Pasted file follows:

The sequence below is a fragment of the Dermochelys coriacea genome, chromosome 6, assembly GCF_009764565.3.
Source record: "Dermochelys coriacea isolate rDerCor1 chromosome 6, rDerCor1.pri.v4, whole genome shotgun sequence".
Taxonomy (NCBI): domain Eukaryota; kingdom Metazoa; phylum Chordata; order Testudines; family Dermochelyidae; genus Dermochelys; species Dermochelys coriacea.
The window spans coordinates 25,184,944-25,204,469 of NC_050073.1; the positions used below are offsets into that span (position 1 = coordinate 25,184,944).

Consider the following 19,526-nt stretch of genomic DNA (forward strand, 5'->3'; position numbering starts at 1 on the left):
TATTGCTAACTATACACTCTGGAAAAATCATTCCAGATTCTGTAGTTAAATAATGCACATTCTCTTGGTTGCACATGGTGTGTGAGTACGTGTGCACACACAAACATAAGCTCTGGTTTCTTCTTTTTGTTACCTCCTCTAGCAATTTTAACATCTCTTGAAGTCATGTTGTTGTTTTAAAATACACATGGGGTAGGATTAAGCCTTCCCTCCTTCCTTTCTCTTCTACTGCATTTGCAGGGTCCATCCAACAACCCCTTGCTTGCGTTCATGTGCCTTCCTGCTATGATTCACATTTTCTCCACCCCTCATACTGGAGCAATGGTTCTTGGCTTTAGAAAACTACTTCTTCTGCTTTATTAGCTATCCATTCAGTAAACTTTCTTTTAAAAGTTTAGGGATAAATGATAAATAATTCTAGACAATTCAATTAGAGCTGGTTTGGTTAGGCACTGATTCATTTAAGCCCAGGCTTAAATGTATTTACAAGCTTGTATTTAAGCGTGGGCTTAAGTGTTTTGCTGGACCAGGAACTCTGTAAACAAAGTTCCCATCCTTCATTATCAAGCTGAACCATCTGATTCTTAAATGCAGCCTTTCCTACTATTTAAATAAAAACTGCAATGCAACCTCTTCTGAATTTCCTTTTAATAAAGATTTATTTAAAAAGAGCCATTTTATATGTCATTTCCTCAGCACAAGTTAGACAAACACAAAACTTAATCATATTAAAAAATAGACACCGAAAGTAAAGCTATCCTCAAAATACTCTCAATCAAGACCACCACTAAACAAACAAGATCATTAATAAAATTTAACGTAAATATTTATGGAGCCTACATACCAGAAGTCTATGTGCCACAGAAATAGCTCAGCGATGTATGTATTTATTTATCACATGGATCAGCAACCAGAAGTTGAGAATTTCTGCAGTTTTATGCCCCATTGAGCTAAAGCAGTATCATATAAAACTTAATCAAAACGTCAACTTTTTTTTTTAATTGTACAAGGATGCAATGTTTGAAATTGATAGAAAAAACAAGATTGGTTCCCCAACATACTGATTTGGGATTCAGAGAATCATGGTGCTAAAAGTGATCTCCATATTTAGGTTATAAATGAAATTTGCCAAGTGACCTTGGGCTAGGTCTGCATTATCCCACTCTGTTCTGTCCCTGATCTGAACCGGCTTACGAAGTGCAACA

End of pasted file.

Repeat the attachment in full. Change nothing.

The sequence below is a fragment of the Dermochelys coriacea genome, chromosome 6, assembly GCF_009764565.3.
Source record: "Dermochelys coriacea isolate rDerCor1 chromosome 6, rDerCor1.pri.v4, whole genome shotgun sequence".
Taxonomy (NCBI): domain Eukaryota; kingdom Metazoa; phylum Chordata; order Testudines; family Dermochelyidae; genus Dermochelys; species Dermochelys coriacea.
The window spans coordinates 25,184,944-25,204,469 of NC_050073.1; the positions used below are offsets into that span (position 1 = coordinate 25,184,944).

Consider the following 19,526-nt stretch of genomic DNA (forward strand, 5'->3'; position numbering starts at 1 on the left):
TATTGCTAACTATACACTCTGGAAAAATCATTCCAGATTCTGTAGTTAAATAATGCACATTCTCTTGGTTGCACATGGTGTGTGAGTACGTGTGCACACACAAACATAAGCTCTGGTTTCTTCTTTTTGTTACCTCCTCTAGCAATTTTAACATCTCTTGAAGTCATGTTGTTGTTTTAAAATACACATGGGGTAGGATTAAGCCTTCCCTCCTTCCTTTCTCTTCTACTGCATTTGCAGGGTCCATCCAACAACCCCTTGCTTGCGTTCATGTGCCTTCCTGCTATGATTCACATTTTCTCCACCCCTCATACTGGAGCAATGGTTCTTGGCTTTAGAAAACTACTTCTTCTGCTTTATTAGCTATCCATTCAGTAAACTTTCTTTTAAAAGTTTAGGGATAAATGATAAATAATTCTAGACAATTCAATTAGAGCTGGTTTGGTTAGGCACTGATTCATTTAAGCCCAGGCTTAAATGTATTTACAAGCTTGTATTTAAGCGTGGGCTTAAGTGTTTTGCTGGACCAGGAACTCTGTAAACAAAGTTCCCATCCTTCATTATCAAGCTGAACCATCTGATTCTTAAATGCAGCCTTTCCTACTATTTAAATAAAAACTGCAATGCAACCTCTTCTGAATTTCCTTTTAATAAAGATTTATTTAAAAAGAGCCATTTTATATGTCATTTCCTCAGCACAAGTTAGACAAACACAAAACTTAATCATATTAAAAAATAGACACCGAAAGTAAAGCTATCCTCAAAATACTCTCAATCAAGACCACCACTAAACAAACAAGATCATTAATAAAATTTAACGTAAATATTTATGGAGCCTACATACCAGAAGTCTATGTGCCACAGAAATAGCTCAGCGATGTATGTATTTATTTATCACATGGATCAGCAACCAGAAGTTGAGAATTTCTGCAGTTTTATGCCCCATTGAGCTAAAGCAGTATCATATAAAACTTAATCAAAACGTCAACTTTTTTTTTTAATTGTACAAGGATGCAATGTTTGAAATTGATAGAAAAAACAAGATTGGTTCCCCAACATACTGATTTGGGATTCAGAGAATCATGGTGCTAAAAGTGATCTCCATATTTAGGTTATAAATGAAATTTGCCAAGTGACCTTGGGCTAGGTCTGCATTATCCCACTCTGTTCTGTCCCTGATCTGAACCGGCTTACGAAGTGCAACA